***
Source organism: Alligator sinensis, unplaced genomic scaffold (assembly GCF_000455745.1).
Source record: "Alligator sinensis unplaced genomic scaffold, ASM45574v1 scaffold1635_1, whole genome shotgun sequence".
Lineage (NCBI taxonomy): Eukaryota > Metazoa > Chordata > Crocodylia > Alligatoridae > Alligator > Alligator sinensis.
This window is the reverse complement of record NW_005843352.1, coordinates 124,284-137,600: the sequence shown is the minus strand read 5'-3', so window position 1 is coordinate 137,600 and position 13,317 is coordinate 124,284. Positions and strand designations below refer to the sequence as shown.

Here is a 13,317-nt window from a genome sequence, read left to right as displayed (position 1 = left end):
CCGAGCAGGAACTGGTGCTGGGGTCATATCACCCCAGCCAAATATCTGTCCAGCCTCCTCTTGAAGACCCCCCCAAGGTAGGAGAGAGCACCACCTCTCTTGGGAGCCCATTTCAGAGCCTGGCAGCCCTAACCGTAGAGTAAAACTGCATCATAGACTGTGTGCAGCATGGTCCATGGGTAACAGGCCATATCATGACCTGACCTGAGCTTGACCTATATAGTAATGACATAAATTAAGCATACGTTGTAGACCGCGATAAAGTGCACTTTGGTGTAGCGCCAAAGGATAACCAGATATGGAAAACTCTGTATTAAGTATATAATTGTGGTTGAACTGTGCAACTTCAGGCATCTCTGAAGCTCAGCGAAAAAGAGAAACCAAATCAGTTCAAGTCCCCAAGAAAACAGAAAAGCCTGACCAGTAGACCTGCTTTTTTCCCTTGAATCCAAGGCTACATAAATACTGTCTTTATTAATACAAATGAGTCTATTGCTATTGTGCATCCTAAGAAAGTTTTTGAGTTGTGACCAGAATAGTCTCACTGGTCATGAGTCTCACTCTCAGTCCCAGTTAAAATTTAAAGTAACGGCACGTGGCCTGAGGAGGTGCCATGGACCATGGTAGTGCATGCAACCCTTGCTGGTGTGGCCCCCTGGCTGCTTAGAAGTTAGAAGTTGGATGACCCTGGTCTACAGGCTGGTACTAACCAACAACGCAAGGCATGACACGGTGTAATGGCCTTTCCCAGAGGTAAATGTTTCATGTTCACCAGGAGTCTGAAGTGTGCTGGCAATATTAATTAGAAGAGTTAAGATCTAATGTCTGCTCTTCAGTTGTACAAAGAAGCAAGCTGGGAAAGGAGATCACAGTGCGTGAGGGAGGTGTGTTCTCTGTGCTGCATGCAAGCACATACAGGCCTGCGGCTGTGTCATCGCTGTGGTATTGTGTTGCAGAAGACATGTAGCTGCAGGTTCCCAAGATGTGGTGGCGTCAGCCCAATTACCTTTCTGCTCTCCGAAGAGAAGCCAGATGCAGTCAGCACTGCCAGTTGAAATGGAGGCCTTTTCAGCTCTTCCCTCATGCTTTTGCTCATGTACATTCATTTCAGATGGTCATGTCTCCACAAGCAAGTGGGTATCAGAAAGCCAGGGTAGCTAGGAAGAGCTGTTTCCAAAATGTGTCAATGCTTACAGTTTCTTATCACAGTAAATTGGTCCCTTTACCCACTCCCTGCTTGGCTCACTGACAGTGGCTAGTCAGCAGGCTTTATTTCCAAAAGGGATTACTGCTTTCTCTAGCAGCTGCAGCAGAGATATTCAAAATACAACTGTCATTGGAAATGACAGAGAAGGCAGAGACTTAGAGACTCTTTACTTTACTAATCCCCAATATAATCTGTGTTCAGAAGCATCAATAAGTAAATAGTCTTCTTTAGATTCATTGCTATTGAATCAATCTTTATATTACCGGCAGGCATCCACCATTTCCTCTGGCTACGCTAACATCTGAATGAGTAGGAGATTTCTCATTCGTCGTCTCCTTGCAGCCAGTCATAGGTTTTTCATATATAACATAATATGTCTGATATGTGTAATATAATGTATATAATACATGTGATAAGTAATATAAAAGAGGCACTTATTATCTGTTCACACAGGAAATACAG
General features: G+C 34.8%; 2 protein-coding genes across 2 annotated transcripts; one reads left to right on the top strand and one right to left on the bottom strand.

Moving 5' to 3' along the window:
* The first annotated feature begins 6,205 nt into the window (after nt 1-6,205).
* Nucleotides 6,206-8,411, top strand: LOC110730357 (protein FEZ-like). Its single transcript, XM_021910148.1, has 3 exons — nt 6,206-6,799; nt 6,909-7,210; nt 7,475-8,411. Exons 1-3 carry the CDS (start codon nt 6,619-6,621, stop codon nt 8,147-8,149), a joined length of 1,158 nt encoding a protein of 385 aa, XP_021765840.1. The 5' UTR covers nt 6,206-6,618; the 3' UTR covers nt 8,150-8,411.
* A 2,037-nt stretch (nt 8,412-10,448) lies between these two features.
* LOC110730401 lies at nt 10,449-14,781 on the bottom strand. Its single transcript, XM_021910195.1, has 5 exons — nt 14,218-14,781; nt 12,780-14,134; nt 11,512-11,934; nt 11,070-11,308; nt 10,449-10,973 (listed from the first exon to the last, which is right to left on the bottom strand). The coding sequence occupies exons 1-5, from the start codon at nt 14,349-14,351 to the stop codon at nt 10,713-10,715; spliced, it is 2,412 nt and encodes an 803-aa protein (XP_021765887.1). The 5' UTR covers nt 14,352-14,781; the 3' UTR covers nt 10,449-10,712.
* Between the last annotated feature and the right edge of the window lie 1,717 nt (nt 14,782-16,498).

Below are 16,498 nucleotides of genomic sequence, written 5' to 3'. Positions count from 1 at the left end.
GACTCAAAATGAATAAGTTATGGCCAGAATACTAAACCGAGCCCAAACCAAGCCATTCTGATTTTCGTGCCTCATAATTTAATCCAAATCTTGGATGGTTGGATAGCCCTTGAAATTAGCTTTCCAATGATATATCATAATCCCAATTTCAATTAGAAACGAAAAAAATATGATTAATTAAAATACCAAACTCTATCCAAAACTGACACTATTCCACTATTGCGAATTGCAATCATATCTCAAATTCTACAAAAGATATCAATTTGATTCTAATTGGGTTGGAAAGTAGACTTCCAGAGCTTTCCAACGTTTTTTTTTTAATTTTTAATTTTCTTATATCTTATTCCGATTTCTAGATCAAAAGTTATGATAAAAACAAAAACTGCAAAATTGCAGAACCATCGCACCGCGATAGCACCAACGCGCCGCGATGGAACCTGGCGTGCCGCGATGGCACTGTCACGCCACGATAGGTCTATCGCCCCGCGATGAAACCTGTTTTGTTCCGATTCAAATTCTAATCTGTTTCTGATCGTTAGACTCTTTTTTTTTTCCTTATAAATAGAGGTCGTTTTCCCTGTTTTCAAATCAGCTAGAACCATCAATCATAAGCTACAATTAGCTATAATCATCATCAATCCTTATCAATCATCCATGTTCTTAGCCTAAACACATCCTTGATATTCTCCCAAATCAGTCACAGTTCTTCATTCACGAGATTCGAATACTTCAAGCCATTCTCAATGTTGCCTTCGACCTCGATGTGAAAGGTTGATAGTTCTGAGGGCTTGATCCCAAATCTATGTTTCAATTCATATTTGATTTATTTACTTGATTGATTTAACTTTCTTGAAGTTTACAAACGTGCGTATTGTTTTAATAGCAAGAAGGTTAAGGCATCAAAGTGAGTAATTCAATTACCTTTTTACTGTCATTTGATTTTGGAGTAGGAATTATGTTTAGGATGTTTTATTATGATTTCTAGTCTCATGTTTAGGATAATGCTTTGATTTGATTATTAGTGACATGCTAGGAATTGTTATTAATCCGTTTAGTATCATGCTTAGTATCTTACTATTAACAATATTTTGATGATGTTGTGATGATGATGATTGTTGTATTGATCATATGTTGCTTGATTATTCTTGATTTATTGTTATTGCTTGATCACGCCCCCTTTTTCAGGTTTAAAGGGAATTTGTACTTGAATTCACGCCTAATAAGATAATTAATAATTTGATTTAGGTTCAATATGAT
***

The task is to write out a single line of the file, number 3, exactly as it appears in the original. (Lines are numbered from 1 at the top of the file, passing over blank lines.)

Lineage (NCBI taxonomy): Eukaryota > Metazoa > Chordata > Crocodylia > Alligatoridae > Alligator > Alligator sinensis.